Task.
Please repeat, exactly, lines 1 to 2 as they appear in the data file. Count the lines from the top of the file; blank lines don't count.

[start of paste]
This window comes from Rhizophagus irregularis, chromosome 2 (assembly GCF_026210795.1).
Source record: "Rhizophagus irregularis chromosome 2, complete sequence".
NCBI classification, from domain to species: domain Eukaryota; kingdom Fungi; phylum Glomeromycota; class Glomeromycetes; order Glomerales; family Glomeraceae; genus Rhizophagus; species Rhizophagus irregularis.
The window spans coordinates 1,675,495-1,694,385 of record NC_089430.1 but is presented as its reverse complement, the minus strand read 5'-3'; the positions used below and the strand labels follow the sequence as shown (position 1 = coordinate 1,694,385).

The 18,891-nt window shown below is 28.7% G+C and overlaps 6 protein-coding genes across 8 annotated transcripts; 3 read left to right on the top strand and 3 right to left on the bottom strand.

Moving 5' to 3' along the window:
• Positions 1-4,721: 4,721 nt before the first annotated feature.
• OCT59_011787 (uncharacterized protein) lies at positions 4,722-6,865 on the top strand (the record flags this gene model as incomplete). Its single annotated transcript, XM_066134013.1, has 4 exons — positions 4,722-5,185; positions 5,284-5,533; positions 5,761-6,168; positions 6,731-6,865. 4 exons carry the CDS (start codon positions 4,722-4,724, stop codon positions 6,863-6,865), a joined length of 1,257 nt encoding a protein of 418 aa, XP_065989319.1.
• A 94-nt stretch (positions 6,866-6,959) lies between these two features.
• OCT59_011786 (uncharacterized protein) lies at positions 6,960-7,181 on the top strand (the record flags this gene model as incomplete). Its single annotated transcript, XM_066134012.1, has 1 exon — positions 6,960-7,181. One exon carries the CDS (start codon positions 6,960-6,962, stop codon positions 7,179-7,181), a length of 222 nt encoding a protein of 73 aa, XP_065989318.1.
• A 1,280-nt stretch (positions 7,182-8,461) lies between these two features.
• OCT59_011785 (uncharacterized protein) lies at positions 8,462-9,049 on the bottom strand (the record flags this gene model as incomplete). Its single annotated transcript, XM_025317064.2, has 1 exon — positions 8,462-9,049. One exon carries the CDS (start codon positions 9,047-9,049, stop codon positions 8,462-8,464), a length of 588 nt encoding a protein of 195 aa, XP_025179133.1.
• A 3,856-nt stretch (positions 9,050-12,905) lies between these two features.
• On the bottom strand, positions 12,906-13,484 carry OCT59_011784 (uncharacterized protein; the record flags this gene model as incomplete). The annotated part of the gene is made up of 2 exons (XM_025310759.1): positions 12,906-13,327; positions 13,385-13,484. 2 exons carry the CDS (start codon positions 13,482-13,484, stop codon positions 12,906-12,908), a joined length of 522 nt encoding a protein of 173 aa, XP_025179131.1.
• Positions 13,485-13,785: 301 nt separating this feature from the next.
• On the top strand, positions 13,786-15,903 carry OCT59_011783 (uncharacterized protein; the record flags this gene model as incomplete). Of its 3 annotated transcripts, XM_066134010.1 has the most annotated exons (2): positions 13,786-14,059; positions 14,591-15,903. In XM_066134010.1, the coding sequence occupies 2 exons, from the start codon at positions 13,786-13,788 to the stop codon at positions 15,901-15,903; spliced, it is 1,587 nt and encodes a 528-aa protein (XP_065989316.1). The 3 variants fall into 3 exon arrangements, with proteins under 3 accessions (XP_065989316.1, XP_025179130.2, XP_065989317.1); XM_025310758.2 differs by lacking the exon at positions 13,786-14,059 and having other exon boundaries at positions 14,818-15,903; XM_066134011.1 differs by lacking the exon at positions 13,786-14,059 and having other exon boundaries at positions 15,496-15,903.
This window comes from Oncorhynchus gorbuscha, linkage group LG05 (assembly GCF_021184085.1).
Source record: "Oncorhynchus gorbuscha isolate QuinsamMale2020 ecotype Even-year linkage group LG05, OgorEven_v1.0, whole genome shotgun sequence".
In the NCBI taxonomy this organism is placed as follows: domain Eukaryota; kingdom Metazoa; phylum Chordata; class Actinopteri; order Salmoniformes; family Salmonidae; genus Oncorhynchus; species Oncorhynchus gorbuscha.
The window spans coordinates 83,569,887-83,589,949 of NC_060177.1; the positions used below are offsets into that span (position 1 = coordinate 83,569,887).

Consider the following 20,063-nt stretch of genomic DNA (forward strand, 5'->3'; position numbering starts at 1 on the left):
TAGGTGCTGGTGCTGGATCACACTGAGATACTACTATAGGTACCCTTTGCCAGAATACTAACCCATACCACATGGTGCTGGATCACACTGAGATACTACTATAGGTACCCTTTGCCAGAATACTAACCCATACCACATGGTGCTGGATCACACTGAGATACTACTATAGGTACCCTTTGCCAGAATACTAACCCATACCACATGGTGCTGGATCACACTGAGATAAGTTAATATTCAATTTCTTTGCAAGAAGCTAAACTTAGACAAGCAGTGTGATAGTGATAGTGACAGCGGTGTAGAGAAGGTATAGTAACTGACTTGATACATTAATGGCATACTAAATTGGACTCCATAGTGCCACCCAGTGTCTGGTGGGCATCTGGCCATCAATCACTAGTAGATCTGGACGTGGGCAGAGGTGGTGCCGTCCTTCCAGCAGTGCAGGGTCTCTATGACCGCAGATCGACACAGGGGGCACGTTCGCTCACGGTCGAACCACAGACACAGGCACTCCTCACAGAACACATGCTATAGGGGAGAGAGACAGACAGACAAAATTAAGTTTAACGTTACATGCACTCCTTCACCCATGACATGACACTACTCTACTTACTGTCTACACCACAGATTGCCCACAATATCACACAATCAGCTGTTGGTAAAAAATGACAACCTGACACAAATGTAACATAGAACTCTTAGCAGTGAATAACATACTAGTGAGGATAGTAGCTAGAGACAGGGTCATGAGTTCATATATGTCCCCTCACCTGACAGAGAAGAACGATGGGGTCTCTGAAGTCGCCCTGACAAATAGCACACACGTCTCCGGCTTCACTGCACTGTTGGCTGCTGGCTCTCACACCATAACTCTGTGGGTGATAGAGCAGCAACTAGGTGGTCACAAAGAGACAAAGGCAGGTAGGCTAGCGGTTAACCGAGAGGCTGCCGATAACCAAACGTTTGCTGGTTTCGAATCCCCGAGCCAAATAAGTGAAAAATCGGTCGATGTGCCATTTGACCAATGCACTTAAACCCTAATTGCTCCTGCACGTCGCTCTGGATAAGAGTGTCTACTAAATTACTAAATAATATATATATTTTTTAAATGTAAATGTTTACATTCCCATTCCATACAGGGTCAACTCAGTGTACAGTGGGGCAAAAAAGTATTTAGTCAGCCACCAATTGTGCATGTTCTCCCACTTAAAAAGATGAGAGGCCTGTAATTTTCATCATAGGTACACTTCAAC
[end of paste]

This window comes from Rhizophagus irregularis, chromosome 2 (assembly GCF_026210795.1).
Source record: "Rhizophagus irregularis chromosome 2, complete sequence".